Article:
Salem Witch Trials
Image: The Towne Sisters
This plaster statue depicts sisters Rebecca Towne Nurse, Mary Towne Easty, and Sarah Towne Cloyce wearing shackles. Nurse and Easty were hanged, but Cloyce was later released. The statue is located in the Salem Wax Museum of Witches and Seafarers.
Rebecca Towne was baptized at Yarmouth, England, on February 21, 1621. She came to Salem, Massachusetts with her family in 1640. In about 1645, she married Francis Nurse, who was described as a tray maker. The making of trays and similar articles of domestic use was important employment in the remote countryside.
In 1692, the “black cloud of the witchcraft delusion descended upon Salem Village.” Rebecca Nurse was a 71-year-old invalid who had raised a family of eight children. Her family had been involved in several land disputes, which could have caused ill-feelings among some of the residents of Salem. Nevertheless, most of her contemporaries sympathized with her.
Soon after the first of the women had been accused of witchcraft, Rebecca Nurse discovered that her name had also been mentioned as a suspect. On March 23, a warrant was issued for her arrest upon the complaint of Edward and John Putnam – the Putnam family was among those that had been involved in land disputes with Rebecca and her husband. Rebecca stated that she was innocent, but was committed to the Salem jail.
It was written of Nurse:
This venerable lady, whose conversation and bearing were so truly saint-like, was an invalid of extremely delicate condition and appearance, the mother of a large family, embracing sons, daughters, grandchildren, and one or more great-grand children. She was a woman of piety, and simplicity of heart.
That her reputation was virtually unblemished was evidenced by the fact that several of the most active accusers of others were hesitant in their accusations of Rebecca, and many who had kept silent during the proceedings against others, came forward and spoke out on Rebecca’s behalf, despite the dangers of doing so.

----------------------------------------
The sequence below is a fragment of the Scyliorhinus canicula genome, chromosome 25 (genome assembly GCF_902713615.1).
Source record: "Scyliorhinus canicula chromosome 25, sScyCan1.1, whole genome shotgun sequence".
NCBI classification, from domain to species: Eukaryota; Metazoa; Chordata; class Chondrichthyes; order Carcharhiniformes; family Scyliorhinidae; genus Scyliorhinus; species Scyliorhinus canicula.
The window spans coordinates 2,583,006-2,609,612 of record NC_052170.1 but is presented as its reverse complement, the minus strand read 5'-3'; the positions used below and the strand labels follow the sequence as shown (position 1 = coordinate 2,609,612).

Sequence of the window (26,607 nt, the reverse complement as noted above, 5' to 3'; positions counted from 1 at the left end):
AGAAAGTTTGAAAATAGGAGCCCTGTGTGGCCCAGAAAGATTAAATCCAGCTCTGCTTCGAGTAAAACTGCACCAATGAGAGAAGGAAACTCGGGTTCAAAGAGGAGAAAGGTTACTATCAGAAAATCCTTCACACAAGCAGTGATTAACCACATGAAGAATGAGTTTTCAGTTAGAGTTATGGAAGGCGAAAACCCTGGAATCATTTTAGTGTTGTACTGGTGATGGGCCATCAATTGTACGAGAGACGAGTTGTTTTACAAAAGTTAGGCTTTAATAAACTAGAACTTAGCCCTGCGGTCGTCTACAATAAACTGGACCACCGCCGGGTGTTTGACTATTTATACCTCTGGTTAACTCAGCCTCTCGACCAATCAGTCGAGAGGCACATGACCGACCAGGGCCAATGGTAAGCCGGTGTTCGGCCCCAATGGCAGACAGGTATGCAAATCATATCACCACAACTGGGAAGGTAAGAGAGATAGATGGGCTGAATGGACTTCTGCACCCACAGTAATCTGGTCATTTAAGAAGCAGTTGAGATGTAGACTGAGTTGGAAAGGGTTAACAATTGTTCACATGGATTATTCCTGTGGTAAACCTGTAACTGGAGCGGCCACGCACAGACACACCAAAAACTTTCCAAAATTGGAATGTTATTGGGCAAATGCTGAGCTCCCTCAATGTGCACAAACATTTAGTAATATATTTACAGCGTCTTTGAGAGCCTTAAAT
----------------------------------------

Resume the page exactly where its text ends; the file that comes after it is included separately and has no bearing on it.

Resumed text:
Thirty-nine of the most prominent members of the community signed a petition on Rebecca’s behalf, and several others wrote individual petitions vouching for her innocence. One of the signers of the petition, Jonathan Putnam, had originally sworn out the complaint against her, but apparently had later changed his mind on the matter of her guilt.
On June 29, 1692, Rebecca Nurse, Susannah Martin, Sarah Wildes, Sarah Good, and Elizabeth Howe were tried for witchcraft. During Rebecca’s questioning, the magistrate showed signs of doubting her guilt, because of her age, character, appearance, and professions of innocence. But every time he began to waiver on the issue, someone else in the crowd would heatedly accuse her, or one of the afflicted girls would go into fits again.
When she realized that the magistrate and the audience had sided with the afflicted girls, Rebecca replied, “I have got nobody to look to but God.” She then tried to raise her hands, but the afflicted girls fell into dreadful fits at the motion.